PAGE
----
Sunday, June 18, 2006

Happy Father's Day 2006!

...aka "That'll make a man lecture on May."*

In our household, we don't have holidays. We have holiweekends. Father's Day was no exception. We started on Friday with a trip to REI, dinner at Sweet Tomato's, and a trip to Borders, where we picked up A Short History of Tractors in Ukrainian, The Golden Spruce, and Animal Farm. On Saturday, we went to the art museum and to our friend Lisa's birthday dinner at Johnny Carino's ("Hey, what do you want from me?"). Today, we took a guided tour of the Cheatham Hill battlefield, had dinner at O'Charlies with Mom and Dad K, and hung up the porch swing. Well, that wasn't part of the celebration so much, but it certainly deserves celebration - that thing has been sitting on the porch (not swinging above it) for almost a year now.

Probably the most memorable thing about the weekend was the Quilts of Gee's Bend exhibition. This was probably the most important thing we've seen in a long time, in terms of historical significance, artistic merit, and human interest. Many of the women were there to sign autographs, and they were very nice. They signed a poster for us, a book for Mom, and a CD for Dad. Here is a photo of Qunnie (pronounced "Queenie") Pettway, who quilted one of our favorites in the exhibition, and here is a sample of her work.

This is a list of the women who were there: Mary Lee Bendolph, China Pettway, Mensie Lee Pettway, Qunnie Pettway, Mary L. Bennett, Marlene Bennett, Addie Pearl Nicholson, Gloria Hoppins, Geraldine Westbrook, Rita Mae Pettway, Jessie T. Pettway, Loretta Pettway, Arlonzia Pettway, Nettie Young, Mary Ann Pettway, Louisiana Bandolph, Sarah Bennett, Nancy Brown, and Ruth Kennedy. Many of them have the same name because they are descended from slaves who were "owned" by the same person. It was common for slaves to be assigned the last name of their owner. Please take the time to look at the Gee's Bend website. We think that it is a very important thing to know about.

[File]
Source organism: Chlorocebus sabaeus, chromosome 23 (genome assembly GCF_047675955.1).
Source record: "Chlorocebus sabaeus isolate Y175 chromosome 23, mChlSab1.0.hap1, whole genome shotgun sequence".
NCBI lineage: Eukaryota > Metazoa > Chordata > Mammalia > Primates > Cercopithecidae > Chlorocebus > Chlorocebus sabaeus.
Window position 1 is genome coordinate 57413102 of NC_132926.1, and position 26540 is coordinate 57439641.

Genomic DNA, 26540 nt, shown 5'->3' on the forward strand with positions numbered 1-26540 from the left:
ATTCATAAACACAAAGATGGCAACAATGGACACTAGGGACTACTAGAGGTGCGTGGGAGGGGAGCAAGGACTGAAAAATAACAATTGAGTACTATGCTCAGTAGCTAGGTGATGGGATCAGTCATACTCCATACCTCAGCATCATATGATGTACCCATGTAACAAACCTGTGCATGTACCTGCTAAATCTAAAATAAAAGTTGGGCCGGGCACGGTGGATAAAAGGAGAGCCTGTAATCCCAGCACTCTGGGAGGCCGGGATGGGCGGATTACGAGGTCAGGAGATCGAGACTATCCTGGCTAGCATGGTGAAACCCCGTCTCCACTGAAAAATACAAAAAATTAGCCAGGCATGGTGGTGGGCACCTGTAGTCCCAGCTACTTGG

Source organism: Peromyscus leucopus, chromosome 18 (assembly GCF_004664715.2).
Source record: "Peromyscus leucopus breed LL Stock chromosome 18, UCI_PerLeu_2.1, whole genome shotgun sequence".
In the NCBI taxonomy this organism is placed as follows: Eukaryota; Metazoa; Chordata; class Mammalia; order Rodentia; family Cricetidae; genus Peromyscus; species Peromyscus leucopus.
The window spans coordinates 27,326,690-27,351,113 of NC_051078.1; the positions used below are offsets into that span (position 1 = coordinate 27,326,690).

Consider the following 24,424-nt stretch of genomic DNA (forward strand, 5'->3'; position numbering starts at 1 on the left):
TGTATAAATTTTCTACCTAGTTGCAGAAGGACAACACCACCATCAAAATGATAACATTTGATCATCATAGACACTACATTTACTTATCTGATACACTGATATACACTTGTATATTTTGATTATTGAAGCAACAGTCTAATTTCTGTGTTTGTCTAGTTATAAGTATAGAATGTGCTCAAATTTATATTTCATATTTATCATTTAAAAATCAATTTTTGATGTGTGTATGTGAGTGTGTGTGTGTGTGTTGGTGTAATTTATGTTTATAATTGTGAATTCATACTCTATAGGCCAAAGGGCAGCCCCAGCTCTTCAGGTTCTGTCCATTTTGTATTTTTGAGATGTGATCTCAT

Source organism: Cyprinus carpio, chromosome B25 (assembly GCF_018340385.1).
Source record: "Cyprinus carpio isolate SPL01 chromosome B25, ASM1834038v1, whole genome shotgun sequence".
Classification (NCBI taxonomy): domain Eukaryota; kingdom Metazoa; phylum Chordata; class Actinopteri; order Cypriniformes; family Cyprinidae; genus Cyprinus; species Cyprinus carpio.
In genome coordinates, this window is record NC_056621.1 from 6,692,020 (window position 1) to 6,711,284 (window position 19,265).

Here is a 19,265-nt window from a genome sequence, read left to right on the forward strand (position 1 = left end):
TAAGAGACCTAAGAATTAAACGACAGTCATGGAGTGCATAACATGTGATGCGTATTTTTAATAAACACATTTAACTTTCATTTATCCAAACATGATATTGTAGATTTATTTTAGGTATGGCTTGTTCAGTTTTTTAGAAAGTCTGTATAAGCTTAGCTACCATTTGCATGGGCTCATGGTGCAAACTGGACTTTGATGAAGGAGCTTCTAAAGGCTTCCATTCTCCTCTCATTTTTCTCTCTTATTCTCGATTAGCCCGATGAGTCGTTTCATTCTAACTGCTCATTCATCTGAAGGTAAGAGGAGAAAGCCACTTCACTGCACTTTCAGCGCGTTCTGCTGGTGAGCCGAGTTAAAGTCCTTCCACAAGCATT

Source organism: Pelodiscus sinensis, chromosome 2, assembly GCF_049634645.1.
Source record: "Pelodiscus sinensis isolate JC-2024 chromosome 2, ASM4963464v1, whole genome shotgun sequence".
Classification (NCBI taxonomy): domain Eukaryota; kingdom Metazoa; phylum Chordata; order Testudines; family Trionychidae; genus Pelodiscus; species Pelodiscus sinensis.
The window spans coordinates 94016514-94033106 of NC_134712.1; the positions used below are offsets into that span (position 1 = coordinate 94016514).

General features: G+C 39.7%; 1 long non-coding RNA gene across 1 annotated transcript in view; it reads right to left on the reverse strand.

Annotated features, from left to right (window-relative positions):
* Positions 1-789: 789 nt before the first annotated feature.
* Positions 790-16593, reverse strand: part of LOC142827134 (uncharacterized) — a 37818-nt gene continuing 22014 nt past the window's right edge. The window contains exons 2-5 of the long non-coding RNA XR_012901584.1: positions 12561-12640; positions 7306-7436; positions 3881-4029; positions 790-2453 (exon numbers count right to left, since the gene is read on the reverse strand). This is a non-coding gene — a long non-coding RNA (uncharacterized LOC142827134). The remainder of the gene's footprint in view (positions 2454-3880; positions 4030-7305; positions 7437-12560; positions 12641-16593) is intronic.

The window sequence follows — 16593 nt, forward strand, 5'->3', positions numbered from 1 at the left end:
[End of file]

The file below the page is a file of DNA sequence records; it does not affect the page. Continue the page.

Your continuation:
Ironically, the other interesting thing we did was the battlefield tour. First one side of the coin, then the other, we guess. Our guide was dressed as a Confederate soldier, and he arrived (in his van, not on a horse, unfortunately) with some kind of bouncy Confederate Civil War song blaring from his radio. Before we even saw him, we knew who he was. We learned things that we have not been able to figure out for ourselves in previous visits, and it was fascinating. Here is a photo of our fearless leader, er, tour guide (his wife does laundry in the reinactments, by the way):

What's that you say? Where are the pictures of Gabriel? Well, we hear you, and America, we deliver. Here is one of him at Dairy Queen with Grammie and Pa-Pa while we were at Lisa's birthday party:

And here's one from our little hike today:

Finally, here is a video of our little slugger. His baseball skills are pretty amazing, we think, and we might need this video to lend to ESPN one day.

A few things about the video, mostly for Nancy who asks this type of question. On TV is Fantasia, hence the colors shining on Gabriel. The rattan box to the side is our diaper changing kit that usually sits on a shelf of the built-in to the right of the fireplace. The bowl has the rest of his peas from dinner in case he wanted to snack on them. And lastly, he throws his bat like a pro when he is about to run the bases (P asks him, "Do you want to run the bases?" and he nods), which entails running all the way around the wall where our family room couch sits. We are trying to change that, because this is what happened yesterday when he did that:

...and he didn't spill a drop!

If any of you saw the Braves/Red Sox game, you can see why we Atlanta residents are so frustrated this year. But still, what a great game!

*[He actually said, after sipping his bottle of Schug Chardonnay, "That'll make a man like chardonnay."]